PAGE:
Wales are now in a position where they want, and need, to start their dominance of the Southern Hemisphere sides. After taking home the Slam and proving their ability during this campaign, Australia will be a good challenge, one which Warren Gatland will relish.
They impressed me with the manner in which they cleared their final hurdle on Saturday. They did a professional job on the French and showed great maturity. It's time they stepped up a level and keep looking forwards. After all when you have youth on your side, everything is possible.
Even a Martian knows Lancaster is out of this world
We're still waiting for the Rugby Football Union to appoint Stuart Lancaster. I've said it before and I'll say it again – it will be crazy if they go elsewhere.
I actually find it absurd there is still a conversation about who or who won't be named Martin Johnson's permanent successor. It seems there are those who want a big name like Nick Mallett. Where have these people been the last few months? Mars. They certainly cannot have been watching England taking their huge steps forward in the Six Nations.
Not only must the RFU give Stuart the job, but they should give him the whole job and nothing less. Maybe Stuart himself wants to bring in an experienced pair of hands to assist him. Fair enough. Just so long as it's clear who is boss. There can be only one head coach and Stuart has proved he is that one. Let us pray it happens quickly. Then, of course, there will be the appointments of his coaching staff. In Graham Rowntree and Andy Farrell they have a couple of gems. The whispers I've heard coming out of the camp have extolled this duo and spoken of how well they work under Stuart. The RFU must ensure this coaching team stays together as any loss could affect the England dynamic.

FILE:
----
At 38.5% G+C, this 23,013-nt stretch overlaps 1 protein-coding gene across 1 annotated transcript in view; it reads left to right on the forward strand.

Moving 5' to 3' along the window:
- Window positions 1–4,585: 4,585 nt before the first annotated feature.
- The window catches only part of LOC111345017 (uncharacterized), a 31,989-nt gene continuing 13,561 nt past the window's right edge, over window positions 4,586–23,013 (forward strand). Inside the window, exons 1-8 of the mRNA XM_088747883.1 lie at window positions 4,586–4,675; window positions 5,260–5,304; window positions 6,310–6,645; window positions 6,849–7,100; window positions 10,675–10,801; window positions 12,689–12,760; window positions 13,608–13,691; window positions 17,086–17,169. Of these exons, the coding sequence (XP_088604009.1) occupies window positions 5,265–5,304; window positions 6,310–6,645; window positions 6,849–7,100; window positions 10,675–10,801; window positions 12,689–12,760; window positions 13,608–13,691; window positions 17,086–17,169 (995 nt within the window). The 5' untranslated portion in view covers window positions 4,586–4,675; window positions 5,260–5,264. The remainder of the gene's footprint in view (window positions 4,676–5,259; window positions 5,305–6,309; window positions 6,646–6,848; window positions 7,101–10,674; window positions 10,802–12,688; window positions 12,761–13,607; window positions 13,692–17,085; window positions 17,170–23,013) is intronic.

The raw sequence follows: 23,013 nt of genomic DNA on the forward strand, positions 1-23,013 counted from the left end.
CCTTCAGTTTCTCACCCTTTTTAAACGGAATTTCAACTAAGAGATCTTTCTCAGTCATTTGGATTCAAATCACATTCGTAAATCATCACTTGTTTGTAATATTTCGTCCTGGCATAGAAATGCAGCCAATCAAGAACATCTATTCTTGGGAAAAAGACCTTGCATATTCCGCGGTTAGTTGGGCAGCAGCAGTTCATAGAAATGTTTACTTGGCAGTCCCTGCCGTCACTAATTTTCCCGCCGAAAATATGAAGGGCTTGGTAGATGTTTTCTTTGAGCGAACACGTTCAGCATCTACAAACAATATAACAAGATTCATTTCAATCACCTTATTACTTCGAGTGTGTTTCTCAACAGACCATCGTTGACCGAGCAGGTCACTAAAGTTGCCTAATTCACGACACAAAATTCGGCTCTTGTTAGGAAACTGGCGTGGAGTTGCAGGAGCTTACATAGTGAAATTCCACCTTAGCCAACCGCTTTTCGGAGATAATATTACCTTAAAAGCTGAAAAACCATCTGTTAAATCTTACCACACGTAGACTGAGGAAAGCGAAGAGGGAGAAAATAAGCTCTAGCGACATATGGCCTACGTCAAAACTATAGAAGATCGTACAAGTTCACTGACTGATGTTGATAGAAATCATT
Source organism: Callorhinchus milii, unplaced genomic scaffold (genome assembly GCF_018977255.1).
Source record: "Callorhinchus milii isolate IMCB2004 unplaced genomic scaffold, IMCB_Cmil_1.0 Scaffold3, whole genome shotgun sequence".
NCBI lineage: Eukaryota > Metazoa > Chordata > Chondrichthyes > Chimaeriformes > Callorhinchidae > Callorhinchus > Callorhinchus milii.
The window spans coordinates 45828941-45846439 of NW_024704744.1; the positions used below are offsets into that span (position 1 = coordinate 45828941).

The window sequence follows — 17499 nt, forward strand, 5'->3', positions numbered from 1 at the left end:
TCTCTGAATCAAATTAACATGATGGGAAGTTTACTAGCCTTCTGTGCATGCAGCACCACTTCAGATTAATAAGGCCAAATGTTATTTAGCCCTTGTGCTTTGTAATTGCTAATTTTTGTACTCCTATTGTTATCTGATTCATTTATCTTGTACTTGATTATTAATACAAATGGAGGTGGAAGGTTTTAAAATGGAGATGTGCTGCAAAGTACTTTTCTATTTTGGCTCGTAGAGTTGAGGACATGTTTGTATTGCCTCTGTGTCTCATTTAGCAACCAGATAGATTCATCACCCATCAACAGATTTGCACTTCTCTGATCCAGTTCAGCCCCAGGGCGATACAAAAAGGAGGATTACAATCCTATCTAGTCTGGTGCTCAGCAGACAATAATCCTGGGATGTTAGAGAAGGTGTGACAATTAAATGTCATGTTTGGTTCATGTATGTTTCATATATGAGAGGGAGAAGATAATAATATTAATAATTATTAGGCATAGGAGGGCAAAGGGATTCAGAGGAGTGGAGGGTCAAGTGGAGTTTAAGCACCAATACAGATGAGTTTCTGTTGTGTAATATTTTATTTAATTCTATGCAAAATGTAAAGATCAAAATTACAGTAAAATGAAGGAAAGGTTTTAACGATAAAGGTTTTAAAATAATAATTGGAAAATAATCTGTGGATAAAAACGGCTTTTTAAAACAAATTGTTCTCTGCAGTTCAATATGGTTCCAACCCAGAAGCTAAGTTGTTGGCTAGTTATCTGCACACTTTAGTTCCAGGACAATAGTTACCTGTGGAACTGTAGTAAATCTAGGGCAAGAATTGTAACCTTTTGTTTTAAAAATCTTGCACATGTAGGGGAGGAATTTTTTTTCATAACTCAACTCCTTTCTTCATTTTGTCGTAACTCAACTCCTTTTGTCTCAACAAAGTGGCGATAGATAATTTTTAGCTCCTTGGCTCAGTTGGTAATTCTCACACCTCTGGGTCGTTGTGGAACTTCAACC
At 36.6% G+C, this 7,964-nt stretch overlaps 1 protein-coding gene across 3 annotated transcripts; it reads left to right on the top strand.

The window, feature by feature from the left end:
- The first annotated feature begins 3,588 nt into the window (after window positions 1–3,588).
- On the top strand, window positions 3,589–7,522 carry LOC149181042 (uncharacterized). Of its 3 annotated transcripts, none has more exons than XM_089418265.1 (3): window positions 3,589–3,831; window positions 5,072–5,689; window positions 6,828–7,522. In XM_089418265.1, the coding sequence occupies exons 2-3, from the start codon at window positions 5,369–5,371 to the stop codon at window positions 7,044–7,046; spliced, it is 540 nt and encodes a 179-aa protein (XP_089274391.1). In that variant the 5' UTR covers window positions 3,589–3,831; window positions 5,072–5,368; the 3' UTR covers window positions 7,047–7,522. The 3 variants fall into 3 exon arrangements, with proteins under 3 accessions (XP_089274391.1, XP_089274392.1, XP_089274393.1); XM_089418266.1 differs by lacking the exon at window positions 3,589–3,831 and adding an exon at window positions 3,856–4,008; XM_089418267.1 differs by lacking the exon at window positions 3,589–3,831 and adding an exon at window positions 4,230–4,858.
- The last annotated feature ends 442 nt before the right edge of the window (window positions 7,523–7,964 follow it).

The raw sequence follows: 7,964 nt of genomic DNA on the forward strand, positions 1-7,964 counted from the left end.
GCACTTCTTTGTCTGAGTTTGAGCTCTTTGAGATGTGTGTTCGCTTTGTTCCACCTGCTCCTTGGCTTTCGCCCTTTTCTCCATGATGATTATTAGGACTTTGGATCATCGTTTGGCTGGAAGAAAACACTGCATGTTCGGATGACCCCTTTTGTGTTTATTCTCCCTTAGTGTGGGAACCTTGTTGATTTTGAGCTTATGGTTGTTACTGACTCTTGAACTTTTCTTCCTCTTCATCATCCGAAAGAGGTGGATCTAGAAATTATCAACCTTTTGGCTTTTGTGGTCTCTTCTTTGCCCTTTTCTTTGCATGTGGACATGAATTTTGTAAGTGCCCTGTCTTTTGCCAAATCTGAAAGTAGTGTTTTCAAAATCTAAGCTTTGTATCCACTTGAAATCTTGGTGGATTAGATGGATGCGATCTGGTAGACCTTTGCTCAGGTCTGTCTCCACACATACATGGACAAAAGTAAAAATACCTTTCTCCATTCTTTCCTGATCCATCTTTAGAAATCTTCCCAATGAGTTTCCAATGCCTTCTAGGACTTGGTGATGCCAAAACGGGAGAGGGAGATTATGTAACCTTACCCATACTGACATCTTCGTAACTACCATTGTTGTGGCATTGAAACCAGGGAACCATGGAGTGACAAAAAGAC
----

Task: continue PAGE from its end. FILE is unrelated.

Rowntree is on a contract, so his situation appears blessedly settled. Farrell, however, is head coach at Saracens, who "loaned" him to England. There seems to be this belief that Farrell must choose club or country. Why?
I've never understood why the coaching staff has to be dedicated solely to England. OK it probably is wise to have at least one man – Stuart, obviously – to be holding the reins on a permanent basis. But it could even be beneficial to have a man like Farrell on a part-time contract. Being an international coach can be a frustrating experience. They spend so much time watching club rugby and get so little time – comparatively – coaching international rugby. In my experience, this frustration can manifest in over-eagerness.
So the coach is chomping at the bit to run out on the training pitch and get to work. And then proceeds to knacker out the side in a few days flat!
I have no doubt Farrell has the capability and energy to undertake both jobs and if Saracens are in agreement the RFU should not worry about having him exclusively. In this instance, less could very well mean more.
Lewis Moody is a TAG Heuer ambassador. TAG Heuer are the official watch of England Rugby